For the past year the future of the American economy has centered on the word “entitlement,” especially in terms of health care. But no one is quite certain about what the word means. Social Security is not really an entitlement because it is a forced savings program that promises you the money you put into an old-age fund will be given back to you when you need it, some time in your 60s. The fact that the government has been using that account as a piggy bank to fund itself without raising taxes and leaving behind government I.O.U.s in place of the funds is another matter. But you are definitely entitled to at least get back the money you put into it.
Medicare is a completely different matter. In this case, you put very little money into a fund (which is also heavily borrowed from by the government), and you expect to get a lot more back. In my view, you are entitled to get back the money you paid into Medicare, and anything more should be considered a gift from a rich uncle (Sam), who is no longer very rich.
In an attempt to resolve this problem, Congressman Paul Ryan came up with a plan that went nowhere but had at least some intellectual merit: You pay into the medical fund for old age, and you get back what you paid in (and a little more) at age 67. The most notable feature of this plan was getting an annual voucher for about $6,000 based on 2012 dollars to be applied for private health insurance premiums after age 67.
At the current Medicare tax rate, the only way to pay in more than $6,000 into proposed trust fund on an annual basis is if you make more than $200,000 per year. Since there aren’t too many Americans making that type of salary, it’s your rich uncle who must make up the difference. Even if you were making $200,000 per year for 40 years and only planned to live another 15 years after retirement, it is still a pretty good deal, as it is forced savings for health-care insurance in the future. Any overpayment on your part will only help those who are not lucky enough to make $200,000 a year for 40 years. Unfortunately, this proposal was politically dead on arrival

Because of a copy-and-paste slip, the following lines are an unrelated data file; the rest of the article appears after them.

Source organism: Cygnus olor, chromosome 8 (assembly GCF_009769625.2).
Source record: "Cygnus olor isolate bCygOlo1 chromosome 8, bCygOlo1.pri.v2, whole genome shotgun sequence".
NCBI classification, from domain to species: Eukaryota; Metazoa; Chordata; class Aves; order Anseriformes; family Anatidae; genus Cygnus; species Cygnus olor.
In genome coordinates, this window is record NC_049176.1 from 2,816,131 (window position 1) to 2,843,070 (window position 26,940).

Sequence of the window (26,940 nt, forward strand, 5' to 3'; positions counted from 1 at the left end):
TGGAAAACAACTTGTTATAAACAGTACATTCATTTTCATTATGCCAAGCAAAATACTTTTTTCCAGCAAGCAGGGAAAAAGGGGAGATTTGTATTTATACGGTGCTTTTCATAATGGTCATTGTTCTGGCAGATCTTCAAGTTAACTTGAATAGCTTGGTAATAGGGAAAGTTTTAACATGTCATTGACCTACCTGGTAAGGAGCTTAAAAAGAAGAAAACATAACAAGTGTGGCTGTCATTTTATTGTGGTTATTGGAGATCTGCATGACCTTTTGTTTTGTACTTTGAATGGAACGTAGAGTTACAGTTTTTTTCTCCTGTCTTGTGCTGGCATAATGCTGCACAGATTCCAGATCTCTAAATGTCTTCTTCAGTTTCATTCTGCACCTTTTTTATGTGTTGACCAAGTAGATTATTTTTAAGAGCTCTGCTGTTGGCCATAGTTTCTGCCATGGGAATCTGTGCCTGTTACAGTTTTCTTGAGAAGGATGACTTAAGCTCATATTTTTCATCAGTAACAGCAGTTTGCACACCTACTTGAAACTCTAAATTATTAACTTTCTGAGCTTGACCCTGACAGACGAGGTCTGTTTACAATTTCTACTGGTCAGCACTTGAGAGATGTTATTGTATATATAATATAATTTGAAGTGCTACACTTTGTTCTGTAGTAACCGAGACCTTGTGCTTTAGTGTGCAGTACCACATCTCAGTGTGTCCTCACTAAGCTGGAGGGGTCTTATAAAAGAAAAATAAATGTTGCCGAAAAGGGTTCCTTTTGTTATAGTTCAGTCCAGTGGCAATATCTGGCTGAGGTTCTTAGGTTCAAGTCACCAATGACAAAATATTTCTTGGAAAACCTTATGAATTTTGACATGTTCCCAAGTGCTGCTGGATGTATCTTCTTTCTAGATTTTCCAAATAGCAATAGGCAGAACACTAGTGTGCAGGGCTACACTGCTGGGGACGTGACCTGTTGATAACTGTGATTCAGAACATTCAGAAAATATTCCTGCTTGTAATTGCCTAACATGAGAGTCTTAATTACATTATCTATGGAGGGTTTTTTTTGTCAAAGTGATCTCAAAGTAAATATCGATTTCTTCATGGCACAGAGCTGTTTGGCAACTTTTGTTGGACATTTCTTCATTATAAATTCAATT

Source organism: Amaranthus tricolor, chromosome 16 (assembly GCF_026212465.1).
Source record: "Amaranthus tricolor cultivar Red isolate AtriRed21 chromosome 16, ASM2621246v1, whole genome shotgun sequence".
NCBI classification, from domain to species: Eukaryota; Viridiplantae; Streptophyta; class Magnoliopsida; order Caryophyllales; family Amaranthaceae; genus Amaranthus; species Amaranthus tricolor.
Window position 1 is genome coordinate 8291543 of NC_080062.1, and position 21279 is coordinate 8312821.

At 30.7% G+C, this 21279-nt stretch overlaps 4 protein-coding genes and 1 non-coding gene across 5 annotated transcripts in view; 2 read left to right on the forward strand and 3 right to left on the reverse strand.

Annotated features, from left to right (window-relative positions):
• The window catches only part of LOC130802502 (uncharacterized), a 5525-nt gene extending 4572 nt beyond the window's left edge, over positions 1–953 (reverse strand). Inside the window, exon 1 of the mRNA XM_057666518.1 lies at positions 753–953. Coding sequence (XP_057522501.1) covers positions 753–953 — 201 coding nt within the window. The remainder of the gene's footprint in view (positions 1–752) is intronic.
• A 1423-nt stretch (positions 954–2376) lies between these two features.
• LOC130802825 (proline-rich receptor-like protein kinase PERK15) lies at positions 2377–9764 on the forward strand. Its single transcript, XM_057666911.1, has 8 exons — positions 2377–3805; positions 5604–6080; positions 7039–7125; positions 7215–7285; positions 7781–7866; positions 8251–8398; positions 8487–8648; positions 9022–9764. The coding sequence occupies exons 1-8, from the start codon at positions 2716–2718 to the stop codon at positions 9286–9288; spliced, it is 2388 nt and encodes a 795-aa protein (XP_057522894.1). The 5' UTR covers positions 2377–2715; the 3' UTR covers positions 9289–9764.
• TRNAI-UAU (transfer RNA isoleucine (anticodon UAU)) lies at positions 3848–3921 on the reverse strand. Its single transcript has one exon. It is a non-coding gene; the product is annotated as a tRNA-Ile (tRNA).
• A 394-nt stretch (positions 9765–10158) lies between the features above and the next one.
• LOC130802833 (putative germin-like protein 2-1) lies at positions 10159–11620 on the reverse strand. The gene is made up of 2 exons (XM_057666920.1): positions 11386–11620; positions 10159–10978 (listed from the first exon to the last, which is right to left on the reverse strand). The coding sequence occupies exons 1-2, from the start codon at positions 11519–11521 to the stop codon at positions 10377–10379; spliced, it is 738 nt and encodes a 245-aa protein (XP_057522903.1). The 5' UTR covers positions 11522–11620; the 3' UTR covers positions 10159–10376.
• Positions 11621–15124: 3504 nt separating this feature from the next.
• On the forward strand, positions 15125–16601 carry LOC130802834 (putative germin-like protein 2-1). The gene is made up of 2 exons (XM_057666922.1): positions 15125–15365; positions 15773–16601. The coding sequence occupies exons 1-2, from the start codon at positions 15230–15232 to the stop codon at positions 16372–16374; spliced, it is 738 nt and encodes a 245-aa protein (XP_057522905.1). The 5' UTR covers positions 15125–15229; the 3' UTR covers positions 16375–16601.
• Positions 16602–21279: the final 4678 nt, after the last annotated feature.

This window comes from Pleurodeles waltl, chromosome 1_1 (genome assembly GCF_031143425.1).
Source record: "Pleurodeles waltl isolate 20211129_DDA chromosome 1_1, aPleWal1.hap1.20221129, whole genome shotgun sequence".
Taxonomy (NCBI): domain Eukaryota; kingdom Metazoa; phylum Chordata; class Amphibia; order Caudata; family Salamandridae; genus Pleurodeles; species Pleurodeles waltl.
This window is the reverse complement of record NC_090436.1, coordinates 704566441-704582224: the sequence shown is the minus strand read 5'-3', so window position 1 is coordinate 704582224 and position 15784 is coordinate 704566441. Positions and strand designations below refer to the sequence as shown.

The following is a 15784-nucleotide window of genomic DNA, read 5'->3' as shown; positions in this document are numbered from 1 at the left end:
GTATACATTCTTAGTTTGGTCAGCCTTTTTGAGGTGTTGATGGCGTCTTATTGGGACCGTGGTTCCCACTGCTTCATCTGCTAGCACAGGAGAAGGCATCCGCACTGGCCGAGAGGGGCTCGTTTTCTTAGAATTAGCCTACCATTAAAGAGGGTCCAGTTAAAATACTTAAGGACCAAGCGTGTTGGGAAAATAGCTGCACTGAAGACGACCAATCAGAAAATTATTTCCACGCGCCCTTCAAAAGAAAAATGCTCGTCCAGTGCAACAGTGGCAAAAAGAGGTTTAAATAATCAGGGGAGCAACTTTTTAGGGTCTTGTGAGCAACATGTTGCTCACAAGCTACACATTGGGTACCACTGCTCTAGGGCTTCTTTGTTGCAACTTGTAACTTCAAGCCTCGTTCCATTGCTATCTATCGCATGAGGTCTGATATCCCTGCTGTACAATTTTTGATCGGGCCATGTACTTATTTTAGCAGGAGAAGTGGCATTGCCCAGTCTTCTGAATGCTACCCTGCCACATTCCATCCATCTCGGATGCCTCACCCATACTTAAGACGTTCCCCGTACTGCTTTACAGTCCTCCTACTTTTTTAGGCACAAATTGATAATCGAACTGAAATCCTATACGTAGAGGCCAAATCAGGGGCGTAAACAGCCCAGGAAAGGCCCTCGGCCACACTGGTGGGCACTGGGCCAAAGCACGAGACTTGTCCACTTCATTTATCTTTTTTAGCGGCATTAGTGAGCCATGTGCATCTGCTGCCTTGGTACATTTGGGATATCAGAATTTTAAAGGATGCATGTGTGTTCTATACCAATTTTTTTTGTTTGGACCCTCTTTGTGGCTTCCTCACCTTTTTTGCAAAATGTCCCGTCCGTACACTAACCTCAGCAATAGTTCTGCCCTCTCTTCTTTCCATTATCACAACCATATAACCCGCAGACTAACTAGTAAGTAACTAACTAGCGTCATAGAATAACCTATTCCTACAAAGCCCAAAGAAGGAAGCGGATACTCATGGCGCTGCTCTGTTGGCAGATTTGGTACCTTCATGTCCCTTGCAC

The real problem with any health-care entitlement program was pointed out in a well-reasoned article in the May 19th issue of The New Republic — you can’t cure chronic disease, you can only manage it (1). In addition, new research analyses of the current state of Americans in old age indicates that we aren’t doing a very good job of managing chronic diseases (2). Although Americans are living longer, the length of life with chronic disease and loss of functional mobility (i.e. independent living) have rapidly increased since 1998. We are living longer because the elderly are essentially on life support generated by increasingly more expensive drugs that only marginally extend the lives of the very sick. We are not going to cure heart disease, cancer, stroke, and definitely not Alzheimer’s. The best we can do is to help manage their outcomes. Unfortunately, these are also diseases of the elderly, and the cost of increasing each year of life after 65 has risen from about $50,000 in the 1970s to nearly $150,000 in the 1990s. This could possibly be justified if the rich uncle were still rich.
The solution according to the authors of the New Republic article is redirecting the money that we can spend to maximize expenditures on public health care (prevention and elongation of independent living) as opposed to “curing” elderly with chronic disease that usually results in the decreased quality of life (1). The primary beneficiaries of this shift in medical thinking should be children followed by working adults, with the lowest health-care priority going to those over age 80. It sounds harsh, but that is exactly how socialized medicine works in Europe.
So what do you do to protect yourself in the future, especially if you are nearing 65? My suggestion is to start aggressively reducing cellular inflammation by following an anti-inflammatory diet and lifestyle. That’s the only thing you are really entitled to and that will also be the only thing your “rich” uncle can realistically pay for in the future.
- Callahan D and Nuland S. “The quagmire: how American medicine is destroying itself.” The New Republic. May 19, 2011.
- Crimmins EM and Beltran-Sanchez H. “Mortality and morbidity trends: is there compression of morbidity?” J Gerontol B Physchol Soc Sci 66: 75-86 (2011).